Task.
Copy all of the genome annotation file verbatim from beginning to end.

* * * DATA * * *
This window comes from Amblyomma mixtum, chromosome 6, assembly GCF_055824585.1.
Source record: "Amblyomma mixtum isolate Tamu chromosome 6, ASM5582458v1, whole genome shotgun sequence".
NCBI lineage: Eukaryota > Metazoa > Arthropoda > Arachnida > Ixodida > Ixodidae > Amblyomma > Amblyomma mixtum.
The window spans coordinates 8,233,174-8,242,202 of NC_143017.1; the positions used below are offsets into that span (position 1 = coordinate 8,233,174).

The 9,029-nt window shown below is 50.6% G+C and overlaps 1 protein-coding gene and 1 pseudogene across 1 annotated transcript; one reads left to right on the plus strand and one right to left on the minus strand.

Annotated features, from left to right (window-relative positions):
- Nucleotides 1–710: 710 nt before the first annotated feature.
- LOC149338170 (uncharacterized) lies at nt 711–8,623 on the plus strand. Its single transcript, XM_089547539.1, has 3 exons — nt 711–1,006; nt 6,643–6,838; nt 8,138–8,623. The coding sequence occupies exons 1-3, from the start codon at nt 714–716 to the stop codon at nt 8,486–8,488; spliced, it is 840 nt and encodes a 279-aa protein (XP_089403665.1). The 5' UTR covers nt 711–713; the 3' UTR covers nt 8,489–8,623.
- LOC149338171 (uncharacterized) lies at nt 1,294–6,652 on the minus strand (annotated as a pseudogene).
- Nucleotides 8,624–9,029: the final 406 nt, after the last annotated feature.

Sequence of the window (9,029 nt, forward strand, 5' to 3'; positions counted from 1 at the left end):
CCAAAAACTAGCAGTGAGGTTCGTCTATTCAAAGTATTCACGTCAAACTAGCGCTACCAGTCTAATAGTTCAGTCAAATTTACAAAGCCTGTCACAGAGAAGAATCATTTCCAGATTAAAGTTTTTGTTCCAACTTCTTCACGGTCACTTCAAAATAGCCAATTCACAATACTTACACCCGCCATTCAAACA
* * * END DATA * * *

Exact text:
This window comes from Amblyomma mixtum, chromosome 6, assembly GCF_055824585.1.
Source record: "Amblyomma mixtum isolate Tamu chromosome 6, ASM5582458v1, whole genome shotgun sequence".
NCBI lineage: Eukaryota > Metazoa > Arthropoda > Arachnida > Ixodida > Ixodidae > Amblyomma > Amblyomma mixtum.
The window spans coordinates 8,233,174-8,242,202 of NC_143017.1; the positions used below are offsets into that span (position 1 = coordinate 8,233,174).

The 9,029-nt window shown below is 50.6% G+C and overlaps 1 protein-coding gene and 1 pseudogene across 1 annotated transcript; one reads left to right on the plus strand and one right to left on the minus strand.

Annotated features, from left to right (window-relative positions):
- Nucleotides 1–710: 710 nt before the first annotated feature.
- LOC149338170 (uncharacterized) lies at nt 711–8,623 on the plus strand. Its single transcript, XM_089547539.1, has 3 exons — nt 711–1,006; nt 6,643–6,838; nt 8,138–8,623. The coding sequence occupies exons 1-3, from the start codon at nt 714–716 to the stop codon at nt 8,486–8,488; spliced, it is 840 nt and encodes a 279-aa protein (XP_089403665.1). The 5' UTR covers nt 711–713; the 3' UTR covers nt 8,489–8,623.
- LOC149338171 (uncharacterized) lies at nt 1,294–6,652 on the minus strand (annotated as a pseudogene).
- Nucleotides 8,624–9,029: the final 406 nt, after the last annotated feature.

Sequence of the window (9,029 nt, forward strand, 5' to 3'; positions counted from 1 at the left end):
CCAAAAACTAGCAGTGAGGTTCGTCTATTCAAAGTATTCACGTCAAACTAGCGCTACCAGTCTAATAGTTCAGTCAAATTTACAAAGCCTGTCACAGAGAAGAATCATTTCCAGATTAAAGTTTTTGTTCCAACTTCTTCACGGTCACTTCAAAATAGCCAATTCACAATACTTACACCCGCCATTCAAACA